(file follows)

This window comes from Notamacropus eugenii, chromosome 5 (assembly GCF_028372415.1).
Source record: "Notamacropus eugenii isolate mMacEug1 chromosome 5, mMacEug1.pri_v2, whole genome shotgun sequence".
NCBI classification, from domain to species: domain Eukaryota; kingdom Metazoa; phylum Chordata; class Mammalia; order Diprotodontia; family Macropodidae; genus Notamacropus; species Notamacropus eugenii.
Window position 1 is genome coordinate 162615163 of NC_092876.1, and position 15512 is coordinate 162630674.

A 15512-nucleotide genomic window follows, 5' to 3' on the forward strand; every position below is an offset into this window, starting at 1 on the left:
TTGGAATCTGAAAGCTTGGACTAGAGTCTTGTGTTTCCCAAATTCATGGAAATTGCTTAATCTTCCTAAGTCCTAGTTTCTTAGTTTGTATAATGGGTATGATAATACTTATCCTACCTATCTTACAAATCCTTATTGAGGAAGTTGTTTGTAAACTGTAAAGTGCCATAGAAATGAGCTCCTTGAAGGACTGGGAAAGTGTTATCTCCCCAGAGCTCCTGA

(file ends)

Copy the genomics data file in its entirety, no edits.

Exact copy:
This window comes from Notamacropus eugenii, chromosome 5 (assembly GCF_028372415.1).
Source record: "Notamacropus eugenii isolate mMacEug1 chromosome 5, mMacEug1.pri_v2, whole genome shotgun sequence".
NCBI classification, from domain to species: domain Eukaryota; kingdom Metazoa; phylum Chordata; class Mammalia; order Diprotodontia; family Macropodidae; genus Notamacropus; species Notamacropus eugenii.
Window position 1 is genome coordinate 162615163 of NC_092876.1, and position 15512 is coordinate 162630674.

A 15512-nucleotide genomic window follows, 5' to 3' on the forward strand; every position below is an offset into this window, starting at 1 on the left:
TTGGAATCTGAAAGCTTGGACTAGAGTCTTGTGTTTCCCAAATTCATGGAAATTGCTTAATCTTCCTAAGTCCTAGTTTCTTAGTTTGTATAATGGGTATGATAATACTTATCCTACCTATCTTACAAATCCTTATTGAGGAAGTTGTTTGTAAACTGTAAAGTGCCATAGAAATGAGCTCCTTGAAGGACTGGGAAAGTGTTATCTCCCCAGAGCTCCTGA